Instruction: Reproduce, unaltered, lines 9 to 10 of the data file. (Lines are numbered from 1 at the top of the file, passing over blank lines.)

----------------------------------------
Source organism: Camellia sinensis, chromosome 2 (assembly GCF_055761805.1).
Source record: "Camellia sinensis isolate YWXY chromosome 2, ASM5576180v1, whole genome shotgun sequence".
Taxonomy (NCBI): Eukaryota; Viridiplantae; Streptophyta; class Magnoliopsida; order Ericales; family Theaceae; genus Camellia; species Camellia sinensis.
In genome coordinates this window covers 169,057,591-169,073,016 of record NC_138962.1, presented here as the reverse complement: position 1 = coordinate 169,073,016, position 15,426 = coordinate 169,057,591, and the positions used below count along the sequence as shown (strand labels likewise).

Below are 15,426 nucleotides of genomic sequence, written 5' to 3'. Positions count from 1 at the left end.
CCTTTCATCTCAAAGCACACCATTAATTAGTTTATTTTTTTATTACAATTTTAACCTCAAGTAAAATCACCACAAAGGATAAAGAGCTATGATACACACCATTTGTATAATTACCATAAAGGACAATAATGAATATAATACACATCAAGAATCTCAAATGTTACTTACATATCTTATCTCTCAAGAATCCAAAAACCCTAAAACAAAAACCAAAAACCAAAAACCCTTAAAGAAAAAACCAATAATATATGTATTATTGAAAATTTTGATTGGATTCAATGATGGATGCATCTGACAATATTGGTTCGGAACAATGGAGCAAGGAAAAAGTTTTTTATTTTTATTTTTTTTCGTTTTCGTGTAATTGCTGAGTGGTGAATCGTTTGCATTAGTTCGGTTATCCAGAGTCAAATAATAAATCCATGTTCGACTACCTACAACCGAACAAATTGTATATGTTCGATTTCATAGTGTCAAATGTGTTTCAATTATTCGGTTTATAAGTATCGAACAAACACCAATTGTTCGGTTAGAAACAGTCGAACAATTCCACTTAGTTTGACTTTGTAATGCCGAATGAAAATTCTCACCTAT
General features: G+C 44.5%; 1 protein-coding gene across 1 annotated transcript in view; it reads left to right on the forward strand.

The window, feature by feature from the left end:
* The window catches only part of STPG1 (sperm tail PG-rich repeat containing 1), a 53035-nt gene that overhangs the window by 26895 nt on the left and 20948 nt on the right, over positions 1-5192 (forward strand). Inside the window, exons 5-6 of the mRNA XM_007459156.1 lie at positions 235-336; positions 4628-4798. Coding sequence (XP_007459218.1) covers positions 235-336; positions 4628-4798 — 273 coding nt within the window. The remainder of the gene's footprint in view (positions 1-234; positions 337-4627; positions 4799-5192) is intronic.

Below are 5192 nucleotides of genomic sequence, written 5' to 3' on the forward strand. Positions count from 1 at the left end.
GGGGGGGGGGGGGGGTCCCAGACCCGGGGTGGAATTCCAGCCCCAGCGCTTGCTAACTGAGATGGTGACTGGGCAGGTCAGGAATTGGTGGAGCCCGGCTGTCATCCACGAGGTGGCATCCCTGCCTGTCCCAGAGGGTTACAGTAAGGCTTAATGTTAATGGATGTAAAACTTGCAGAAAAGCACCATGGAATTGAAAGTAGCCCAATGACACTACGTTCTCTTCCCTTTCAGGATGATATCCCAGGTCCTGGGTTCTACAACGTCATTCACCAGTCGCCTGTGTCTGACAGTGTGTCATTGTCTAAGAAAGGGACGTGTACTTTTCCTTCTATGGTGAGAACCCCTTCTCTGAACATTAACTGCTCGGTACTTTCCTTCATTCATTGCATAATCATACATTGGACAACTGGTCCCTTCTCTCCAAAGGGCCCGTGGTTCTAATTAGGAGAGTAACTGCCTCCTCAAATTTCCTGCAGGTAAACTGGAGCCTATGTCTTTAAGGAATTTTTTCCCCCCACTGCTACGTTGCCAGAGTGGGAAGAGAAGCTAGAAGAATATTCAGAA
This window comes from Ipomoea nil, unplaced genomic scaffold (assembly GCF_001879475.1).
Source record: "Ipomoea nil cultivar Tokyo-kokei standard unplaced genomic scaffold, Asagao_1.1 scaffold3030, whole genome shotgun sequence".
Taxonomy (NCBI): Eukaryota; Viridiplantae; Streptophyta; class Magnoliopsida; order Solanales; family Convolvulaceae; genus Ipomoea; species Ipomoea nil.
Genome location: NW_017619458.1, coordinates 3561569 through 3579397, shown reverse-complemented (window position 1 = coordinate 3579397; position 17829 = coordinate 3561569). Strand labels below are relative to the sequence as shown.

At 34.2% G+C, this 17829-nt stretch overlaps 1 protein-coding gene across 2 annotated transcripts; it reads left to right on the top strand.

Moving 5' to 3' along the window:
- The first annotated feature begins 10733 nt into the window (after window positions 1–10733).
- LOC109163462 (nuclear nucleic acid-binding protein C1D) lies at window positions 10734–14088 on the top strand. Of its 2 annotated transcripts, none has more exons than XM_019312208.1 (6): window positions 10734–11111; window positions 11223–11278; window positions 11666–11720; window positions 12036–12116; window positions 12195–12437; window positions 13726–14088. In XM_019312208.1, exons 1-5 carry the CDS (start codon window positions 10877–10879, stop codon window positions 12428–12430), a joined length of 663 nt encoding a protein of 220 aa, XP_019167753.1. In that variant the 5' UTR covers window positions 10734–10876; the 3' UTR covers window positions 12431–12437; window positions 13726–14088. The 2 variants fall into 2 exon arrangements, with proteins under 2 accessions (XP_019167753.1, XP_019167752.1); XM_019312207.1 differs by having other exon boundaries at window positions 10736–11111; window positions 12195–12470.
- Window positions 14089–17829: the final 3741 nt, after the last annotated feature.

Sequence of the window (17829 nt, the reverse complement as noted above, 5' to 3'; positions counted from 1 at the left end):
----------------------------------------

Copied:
* The window catches only part of STPG1 (sperm tail PG-rich repeat containing 1), a 53035-nt gene that overhangs the window by 26895 nt on the left and 20948 nt on the right, over positions 1-5192 (forward strand). Inside the window, exons 5-6 of the mRNA XM_007459156.1 lie at positions 235-336; positions 4628-4798. Coding sequence (XP_007459218.1) covers positions 235-336; positions 4628-4798 — 273 coding nt within the window. The remainder of the gene's footprint in view (positions 1-234; positions 337-4627; positions 4799-5192) is intronic.

Below are 5192 nucleotides of genomic sequence, written 5' to 3' on the forward strand. Positions count from 1 at the left end.